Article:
The International Financial Reporting Standards (IFRS) Foundation’s role in governing global accounting rules is under threat after European politicians said they were questioning whether the authority was “best suited” to the position.
The London-based authority, responsible for setting standards in 100 countries, has been severely criticised by MEPs for poor governance structures, a lack of transparency and its “close links to the accounting industry”.
Last week the European Parliament approved a new £50m five-year funding programme for the IFRS’s standard setting arm, the International Accounting Standards Board (IASB).
However, MEPs attached a series of conditions to the deal and warned if they are not met, the funding could be stopped in a year’s time.
Sharon Bowles, chairman of the influential European economic affairs committee and a Liberal Democrat MEP, said: “Questions have been raised by the European Parliament about the governance structures and lack of transparency of these bodies, as well as their close links to the accounting industry.
"The release of these EU funding streams will therefore only be forthcoming upon sufficient reform to prevent conflicts of interest, which will bring about much-needed trust and scrutiny on how these highly influential public bodies operate.”Syed Kamall, a Tory MEP for London, who has raised concerns about the IFRS rules, said: “I am not convinced that it was right for the EU to outsource standard-setting to what is, in effect, a private sector body funded by public money.”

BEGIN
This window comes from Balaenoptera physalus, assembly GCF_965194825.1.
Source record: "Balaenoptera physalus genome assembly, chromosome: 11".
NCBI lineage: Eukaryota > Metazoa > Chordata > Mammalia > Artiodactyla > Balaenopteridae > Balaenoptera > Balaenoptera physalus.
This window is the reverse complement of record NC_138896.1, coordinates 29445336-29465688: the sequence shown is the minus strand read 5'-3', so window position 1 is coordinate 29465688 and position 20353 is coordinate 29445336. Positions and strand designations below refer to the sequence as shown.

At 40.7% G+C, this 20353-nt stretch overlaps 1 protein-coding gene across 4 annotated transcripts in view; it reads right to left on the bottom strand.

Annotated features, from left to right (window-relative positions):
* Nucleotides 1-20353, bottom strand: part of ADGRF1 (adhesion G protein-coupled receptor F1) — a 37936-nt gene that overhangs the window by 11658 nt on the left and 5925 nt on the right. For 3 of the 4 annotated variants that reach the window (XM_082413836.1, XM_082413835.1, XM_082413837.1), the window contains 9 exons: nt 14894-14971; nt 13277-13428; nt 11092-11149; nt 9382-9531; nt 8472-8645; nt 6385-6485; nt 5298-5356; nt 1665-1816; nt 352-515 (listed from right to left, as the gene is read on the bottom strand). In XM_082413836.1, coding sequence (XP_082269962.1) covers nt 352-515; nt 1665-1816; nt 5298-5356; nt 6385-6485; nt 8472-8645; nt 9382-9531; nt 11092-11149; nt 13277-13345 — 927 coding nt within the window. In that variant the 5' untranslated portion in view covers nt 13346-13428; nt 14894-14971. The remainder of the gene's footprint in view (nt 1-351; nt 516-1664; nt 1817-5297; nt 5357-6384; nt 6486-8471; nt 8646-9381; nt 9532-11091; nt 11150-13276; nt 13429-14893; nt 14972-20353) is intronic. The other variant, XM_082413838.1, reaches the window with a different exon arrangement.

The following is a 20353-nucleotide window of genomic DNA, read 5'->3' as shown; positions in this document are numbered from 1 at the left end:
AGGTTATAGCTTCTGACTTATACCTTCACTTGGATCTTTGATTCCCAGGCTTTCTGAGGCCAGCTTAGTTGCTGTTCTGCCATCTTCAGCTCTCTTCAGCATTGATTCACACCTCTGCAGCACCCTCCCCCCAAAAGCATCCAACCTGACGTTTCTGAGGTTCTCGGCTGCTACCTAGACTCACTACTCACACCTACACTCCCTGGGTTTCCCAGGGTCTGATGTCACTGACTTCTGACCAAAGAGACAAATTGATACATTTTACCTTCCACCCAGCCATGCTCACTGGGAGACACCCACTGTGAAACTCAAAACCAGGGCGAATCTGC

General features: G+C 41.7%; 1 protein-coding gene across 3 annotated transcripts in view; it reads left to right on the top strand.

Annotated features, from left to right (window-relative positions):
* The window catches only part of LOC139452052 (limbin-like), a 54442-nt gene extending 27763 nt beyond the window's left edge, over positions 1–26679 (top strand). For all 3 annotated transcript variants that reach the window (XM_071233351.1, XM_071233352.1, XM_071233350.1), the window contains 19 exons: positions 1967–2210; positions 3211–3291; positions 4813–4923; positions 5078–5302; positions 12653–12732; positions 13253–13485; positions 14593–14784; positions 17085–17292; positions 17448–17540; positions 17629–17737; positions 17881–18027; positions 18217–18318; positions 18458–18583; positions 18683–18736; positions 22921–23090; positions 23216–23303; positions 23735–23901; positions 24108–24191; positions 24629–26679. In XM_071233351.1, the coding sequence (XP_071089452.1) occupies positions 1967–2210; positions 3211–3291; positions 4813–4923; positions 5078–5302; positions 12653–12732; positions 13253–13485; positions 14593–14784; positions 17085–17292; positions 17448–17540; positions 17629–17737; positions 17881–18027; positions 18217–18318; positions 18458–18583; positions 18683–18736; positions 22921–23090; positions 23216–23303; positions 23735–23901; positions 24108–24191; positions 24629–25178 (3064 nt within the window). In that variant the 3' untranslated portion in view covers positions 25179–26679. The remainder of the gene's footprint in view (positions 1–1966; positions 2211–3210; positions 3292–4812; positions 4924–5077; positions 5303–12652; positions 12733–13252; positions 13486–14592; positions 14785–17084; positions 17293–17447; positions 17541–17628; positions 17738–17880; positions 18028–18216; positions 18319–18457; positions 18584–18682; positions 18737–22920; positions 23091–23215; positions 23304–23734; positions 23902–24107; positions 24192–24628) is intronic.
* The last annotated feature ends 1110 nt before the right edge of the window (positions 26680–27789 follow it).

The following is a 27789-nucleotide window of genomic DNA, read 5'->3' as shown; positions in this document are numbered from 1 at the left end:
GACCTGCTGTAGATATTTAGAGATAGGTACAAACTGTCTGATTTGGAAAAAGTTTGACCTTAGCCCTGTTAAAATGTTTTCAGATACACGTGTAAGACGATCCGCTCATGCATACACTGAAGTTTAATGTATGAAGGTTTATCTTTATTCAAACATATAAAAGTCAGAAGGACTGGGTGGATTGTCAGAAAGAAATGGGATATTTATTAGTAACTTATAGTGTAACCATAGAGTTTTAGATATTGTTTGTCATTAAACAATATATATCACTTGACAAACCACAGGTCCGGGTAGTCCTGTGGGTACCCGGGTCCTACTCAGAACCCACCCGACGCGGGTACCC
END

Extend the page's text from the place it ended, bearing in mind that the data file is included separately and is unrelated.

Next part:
A spokesman for the IFRS Foundation said:
“The foundation takes seriously any such concerns and has already begun planning its constitutionally-required five-year review of its structure and effectiveness, to be undertaken during 2014, and we welcome any proposals to improve aspects of our work.”
The MEPs’ concerns about the IFRS Foundation’s governance were raised after The Telegraph first highlighted errors in the authority’s filings at Companies House in February. However, the politicians are also concerned IFRS accounting standards are seriously flawed.
Last year a group of British investors wrote to Michel Barnier, the EU’s internal markets commissioner, warning him that the accounting rules were harming shareholders and destabilising the economy. They argued that the IFRS rules, introduced in the UK in 2005, had allowed companies, and banks in particular, to hide the build-up of risks on their balance sheets.
The European Commission has said it will launch a review of the IFRS rules.
By Louise Armitstead, the Telegraph